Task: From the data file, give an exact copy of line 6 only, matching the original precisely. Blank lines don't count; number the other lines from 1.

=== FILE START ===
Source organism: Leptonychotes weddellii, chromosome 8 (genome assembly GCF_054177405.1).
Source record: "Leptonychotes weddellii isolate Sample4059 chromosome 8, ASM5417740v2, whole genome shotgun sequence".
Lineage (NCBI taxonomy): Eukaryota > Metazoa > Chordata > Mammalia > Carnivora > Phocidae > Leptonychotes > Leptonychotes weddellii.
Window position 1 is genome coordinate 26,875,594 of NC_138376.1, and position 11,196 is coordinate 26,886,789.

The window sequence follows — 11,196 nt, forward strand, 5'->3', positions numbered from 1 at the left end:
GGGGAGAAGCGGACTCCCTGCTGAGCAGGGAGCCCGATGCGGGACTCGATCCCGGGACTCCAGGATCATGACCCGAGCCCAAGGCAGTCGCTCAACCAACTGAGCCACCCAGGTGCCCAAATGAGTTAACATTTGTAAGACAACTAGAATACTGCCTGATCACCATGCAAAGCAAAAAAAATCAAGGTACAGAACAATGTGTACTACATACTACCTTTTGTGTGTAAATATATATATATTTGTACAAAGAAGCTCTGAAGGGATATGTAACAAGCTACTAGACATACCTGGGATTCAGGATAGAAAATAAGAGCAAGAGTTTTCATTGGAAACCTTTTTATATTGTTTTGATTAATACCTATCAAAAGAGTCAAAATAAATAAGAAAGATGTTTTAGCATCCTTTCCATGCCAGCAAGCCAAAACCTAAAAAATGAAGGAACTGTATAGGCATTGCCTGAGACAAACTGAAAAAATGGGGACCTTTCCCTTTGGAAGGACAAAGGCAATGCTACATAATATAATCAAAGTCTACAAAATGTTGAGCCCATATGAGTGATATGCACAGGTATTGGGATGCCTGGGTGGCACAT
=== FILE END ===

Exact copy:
GGGGAGAAGCGGACTCCCTGCTGAGCAGGGAGCCCGATGCGGGACTCGATCCCGGGACTCCAGGATCATGACCCGAGCCCAAGGCAGTCGCTCAACCAACTGAGCCACCCAGGTGCCCAAATGAGTTAACATTTGTAAGACAACTAGAATACTGCCTGATCACCATGCAAAGCAAAAAAAATCAAGGTACAGAACAATGTGTACTACATACTACCTTTTGTGTGTAAATATATATATATTTGTACAAAGAAGCTCTGAAGGGATATGTAACAAGCTACTAGACATACCTGGGATTCAGGATAGAAAATAAGAGCAAGAGTTTTCATTGGAAACCTTTTTATATTGTTTTGATTAATACCTATCAAAAGAGTCAAAATAAATAAGAAAGATGTTTTAGCATCCTTTCCATGCCAGCAAGCCAAAACCTAAAAAATGAAGGAACTGTATAGGCATTGCCTGAGACAAACTGAAAAAATGGGGACCTTTCCCTTTGGAAGGACAAAGGCAATGCTACATAATATAATCAAAGTCTACAAAATGTTGAGCCCATATGAGTGATATGCACAGGTATTGGGATGCCTGGGTGGCACAT